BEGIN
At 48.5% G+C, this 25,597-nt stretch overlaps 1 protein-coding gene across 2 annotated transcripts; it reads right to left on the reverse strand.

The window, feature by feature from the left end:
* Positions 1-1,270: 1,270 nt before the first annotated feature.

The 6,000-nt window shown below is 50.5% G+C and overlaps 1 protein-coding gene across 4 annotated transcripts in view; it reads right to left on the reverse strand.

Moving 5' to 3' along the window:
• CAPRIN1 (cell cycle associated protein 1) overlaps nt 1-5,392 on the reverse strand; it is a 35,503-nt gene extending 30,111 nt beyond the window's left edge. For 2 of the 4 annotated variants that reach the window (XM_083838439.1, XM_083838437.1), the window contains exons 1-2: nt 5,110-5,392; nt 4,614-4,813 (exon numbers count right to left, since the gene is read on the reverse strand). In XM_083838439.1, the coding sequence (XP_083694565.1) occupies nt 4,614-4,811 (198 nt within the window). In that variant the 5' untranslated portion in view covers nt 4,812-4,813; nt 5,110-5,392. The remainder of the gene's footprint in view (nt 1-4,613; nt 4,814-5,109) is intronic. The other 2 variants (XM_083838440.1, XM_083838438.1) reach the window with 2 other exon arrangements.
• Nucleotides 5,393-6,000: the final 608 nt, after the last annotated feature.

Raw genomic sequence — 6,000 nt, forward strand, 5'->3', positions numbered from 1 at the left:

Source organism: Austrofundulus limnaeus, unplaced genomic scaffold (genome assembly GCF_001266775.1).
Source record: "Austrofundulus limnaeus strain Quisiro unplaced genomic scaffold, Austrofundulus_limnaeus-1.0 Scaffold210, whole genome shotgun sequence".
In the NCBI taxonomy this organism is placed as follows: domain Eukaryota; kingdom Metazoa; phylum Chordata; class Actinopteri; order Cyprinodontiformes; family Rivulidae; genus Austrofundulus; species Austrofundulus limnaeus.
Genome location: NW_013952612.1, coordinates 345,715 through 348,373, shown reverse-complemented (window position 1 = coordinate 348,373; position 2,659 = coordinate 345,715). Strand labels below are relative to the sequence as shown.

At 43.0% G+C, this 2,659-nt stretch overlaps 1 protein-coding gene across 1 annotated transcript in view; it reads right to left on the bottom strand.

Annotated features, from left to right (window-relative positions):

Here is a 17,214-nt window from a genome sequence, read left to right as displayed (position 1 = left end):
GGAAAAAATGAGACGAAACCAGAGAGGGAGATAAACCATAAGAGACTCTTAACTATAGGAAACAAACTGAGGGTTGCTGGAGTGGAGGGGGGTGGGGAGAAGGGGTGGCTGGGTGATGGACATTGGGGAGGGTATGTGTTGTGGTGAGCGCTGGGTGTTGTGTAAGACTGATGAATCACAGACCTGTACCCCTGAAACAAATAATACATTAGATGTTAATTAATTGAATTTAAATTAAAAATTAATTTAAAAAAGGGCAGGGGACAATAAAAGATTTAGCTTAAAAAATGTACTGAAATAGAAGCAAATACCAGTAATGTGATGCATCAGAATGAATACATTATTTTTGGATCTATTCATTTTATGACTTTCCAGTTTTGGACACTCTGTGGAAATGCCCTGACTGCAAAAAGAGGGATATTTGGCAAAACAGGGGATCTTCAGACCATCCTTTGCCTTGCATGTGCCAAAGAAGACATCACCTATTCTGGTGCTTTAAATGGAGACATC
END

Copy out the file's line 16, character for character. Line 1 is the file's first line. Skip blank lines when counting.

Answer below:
GGAAAAAATGAGACGAAACCAGAGAGGGAGATAAACCATAAGAGACTCTTAACTATAGGAAACAAACTGAGGGTTGCTGGAGTGGAGGGGGGTGGGGAGAAGGGGTGGCTGGGTGATGGACATTGGGGAGGGTATGTGTTGTGGTGAGCGCTGGGTGTTGTGTAAGACTGATGAATCACAGACCTGTACCCCTGAAACAAATAATACATTAGATGTTAATTAATTGAATTTAAATTAAAAATTAATTTAAAAAAGGGCAGGGGACAATAAAAGATTTAGCTTAAAAAATGTACTGAAATAGAAGCAAATACCAGTAATGTGATGCATCAGAATGAATACATTATTTTTGGATCTATTCATTTTATGACTTTCCAGTTTTGGACACTCTGTGGAAATGCCCTGACTGCAAAAAGAGGGATATTTGGCAAAACAGGGGATCTTCAGACCATCCTTTGCCTTGCATGTGCCAAAGAAGACATCACCTATTCTGGTGCTTTAAATGGAGACATC